It turned out Bruce was right. He lived his life in and with samaya.
I've taken the concept of samaya to heart as I move ahead in my life. It's hard to articulate at this point, but I'll trust in Bruce's final piece of advice to me. As he was dying he told me "Let the work carry you..." and indeed this work will carry me. It is now and the ultimate goal is that it carry others too.
Until next time friends!
This is an excellent article about compassion and the value of cultivating compassion in our lives.http://www.psychologicalscience.org/index.php/publications/observer/2013/may-june-13/the-compassionate-mind.html
A year ago today, at this same desk, I wrote about you and now I'm writing to you. There's a nice symmetry to this even though there's nothing nice about the circumstances.
A year ago today, we said goodbye and you peacefully concluded what was, by any measure, an extraordinary life. You were afraid of the sadness you'd leave behind and indeed my dear friend, there is great sadness in your powerful wake but the fond memories are starting to shine through grief's tarnish.
I've decided not to focus on the melancholy of this day because you'd likely think that a waste of time and energy. Knowing you, I'd bet you'd want me to tell you what I've learned since March 23, 2015. That is a fine question, one that would come naturally from a teacher like you.
Remember that bleak Friday, when it became clear your time here was short, very short and honored friends and loved ones were called to your side to say goodbye?
As you struggled to talk, you said "There's a lot to learn in what we did." and in fact Bruce, you were right. Are right. I can't tell you how many people have written to me or come up to chat after a speech about our radio/book/podcast project to say how much they admired your strength and courage and how much they've learned about how to live, really live, and live with whatever challenges they face just as you did.
We said things that people are afraid to say and we did it in a sensitive and gentle way. I've learned how rare that kind of honesty, that kind of authenticity is. Clearly, there is a hunger for candid discussion around our human frailties and certainly about our deaths.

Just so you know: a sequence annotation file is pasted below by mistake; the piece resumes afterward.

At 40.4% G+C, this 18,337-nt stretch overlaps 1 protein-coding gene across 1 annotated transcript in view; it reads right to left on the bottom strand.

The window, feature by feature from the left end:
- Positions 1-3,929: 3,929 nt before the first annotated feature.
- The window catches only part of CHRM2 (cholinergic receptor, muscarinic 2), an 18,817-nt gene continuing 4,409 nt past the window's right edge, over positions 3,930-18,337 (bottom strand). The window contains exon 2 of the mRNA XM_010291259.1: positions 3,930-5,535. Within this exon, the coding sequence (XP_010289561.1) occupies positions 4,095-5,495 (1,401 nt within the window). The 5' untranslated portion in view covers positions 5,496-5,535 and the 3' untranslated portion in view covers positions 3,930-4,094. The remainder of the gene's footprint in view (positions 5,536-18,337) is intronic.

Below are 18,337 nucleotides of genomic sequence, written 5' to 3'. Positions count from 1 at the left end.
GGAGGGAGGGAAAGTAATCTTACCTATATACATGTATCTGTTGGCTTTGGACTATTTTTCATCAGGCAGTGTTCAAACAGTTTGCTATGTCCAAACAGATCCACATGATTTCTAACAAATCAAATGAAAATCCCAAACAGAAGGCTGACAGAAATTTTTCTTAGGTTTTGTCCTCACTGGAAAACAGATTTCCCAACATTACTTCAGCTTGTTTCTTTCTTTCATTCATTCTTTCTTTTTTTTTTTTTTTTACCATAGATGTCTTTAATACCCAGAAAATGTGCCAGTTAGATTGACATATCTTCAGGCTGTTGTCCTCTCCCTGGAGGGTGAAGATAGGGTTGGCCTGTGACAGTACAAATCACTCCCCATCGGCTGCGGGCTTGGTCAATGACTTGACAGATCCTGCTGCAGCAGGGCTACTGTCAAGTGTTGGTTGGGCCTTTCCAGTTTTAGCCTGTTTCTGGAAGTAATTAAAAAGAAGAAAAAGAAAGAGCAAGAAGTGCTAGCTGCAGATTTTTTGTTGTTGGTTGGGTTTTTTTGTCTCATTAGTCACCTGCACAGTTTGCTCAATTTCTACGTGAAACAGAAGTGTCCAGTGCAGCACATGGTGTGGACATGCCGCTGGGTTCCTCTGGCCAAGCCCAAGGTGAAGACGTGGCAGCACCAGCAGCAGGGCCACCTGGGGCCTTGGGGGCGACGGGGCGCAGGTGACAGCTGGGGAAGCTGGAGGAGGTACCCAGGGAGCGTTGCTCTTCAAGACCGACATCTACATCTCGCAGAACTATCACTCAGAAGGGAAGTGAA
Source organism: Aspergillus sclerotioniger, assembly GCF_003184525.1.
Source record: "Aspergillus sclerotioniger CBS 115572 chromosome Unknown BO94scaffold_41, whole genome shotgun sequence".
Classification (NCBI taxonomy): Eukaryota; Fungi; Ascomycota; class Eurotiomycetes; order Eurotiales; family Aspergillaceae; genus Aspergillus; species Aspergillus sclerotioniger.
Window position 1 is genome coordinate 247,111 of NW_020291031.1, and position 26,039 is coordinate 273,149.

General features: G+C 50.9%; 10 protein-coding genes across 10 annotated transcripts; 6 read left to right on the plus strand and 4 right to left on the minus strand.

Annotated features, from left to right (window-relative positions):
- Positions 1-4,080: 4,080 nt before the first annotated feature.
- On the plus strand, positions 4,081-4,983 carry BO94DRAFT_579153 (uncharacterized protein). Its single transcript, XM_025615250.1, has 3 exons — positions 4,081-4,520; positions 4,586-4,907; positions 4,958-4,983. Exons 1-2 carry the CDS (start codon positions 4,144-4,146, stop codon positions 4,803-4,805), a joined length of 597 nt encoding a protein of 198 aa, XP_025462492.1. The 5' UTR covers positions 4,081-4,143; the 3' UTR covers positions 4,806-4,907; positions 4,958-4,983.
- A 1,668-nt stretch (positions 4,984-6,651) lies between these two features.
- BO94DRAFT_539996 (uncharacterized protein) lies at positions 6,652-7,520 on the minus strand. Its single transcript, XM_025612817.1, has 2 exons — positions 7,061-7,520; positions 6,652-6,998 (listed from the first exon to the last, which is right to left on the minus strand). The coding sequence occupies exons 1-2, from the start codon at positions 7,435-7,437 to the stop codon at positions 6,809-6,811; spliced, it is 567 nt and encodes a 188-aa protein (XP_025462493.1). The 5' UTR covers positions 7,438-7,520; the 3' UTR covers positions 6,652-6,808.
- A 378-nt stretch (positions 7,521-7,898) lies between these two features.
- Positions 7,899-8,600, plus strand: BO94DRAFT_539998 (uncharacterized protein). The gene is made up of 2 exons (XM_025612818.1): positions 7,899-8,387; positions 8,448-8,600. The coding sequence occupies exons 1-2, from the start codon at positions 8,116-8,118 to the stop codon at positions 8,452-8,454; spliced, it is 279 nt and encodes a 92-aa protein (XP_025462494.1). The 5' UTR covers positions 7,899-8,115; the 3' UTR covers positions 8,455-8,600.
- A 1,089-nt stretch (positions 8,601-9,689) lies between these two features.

That kind of honesty is born of the willingness to be vulnerable and that is something I've worked on this past year. It's very difficult. My vulnerability has emerged in surprising ways in public, which has led to some embarrassment. I've realized that exposing that tenderness, the painful wounds, allows others to do too. There's healing in that. As you said "While we can't be cured, we can be healed." and that is true.
I've learned that there are possibilities behind every question, hurdle and problem. The task is to fearlessly explore those possibilities. There have been possibilities that have bloomed since your death, opportunities I never would have thought feasible have presented themselves. I'm convinced, born of your experience, that if a person is breathing, they still have possibilities until the end.
I've done some thinking about where you might be now Bruce. How you are.
I like the quote from Arthur Schopenhauer: "After your death, you will be what you were before your birth."
I see you as being the perfection you were before you were born. Truly now, you are a free spirit yet connected to all that is.
I don't know much, but I know for certain your spirit resides in the hearts of all who knew and loved you.
Peace Bruce. We'll talk again soon.
I was never good at geometry. In fact, I hated my high school geometry course which puzzled and perplexed my very kind teacher.
My brain had, and still has, difficulty grasping the spatial relationships of geometric shapes: their principals, angles, lengths and volume. But I've always appreciated the perfect symmetry of a circle. A circle is such a beautiful illustration of unbroken connection in space.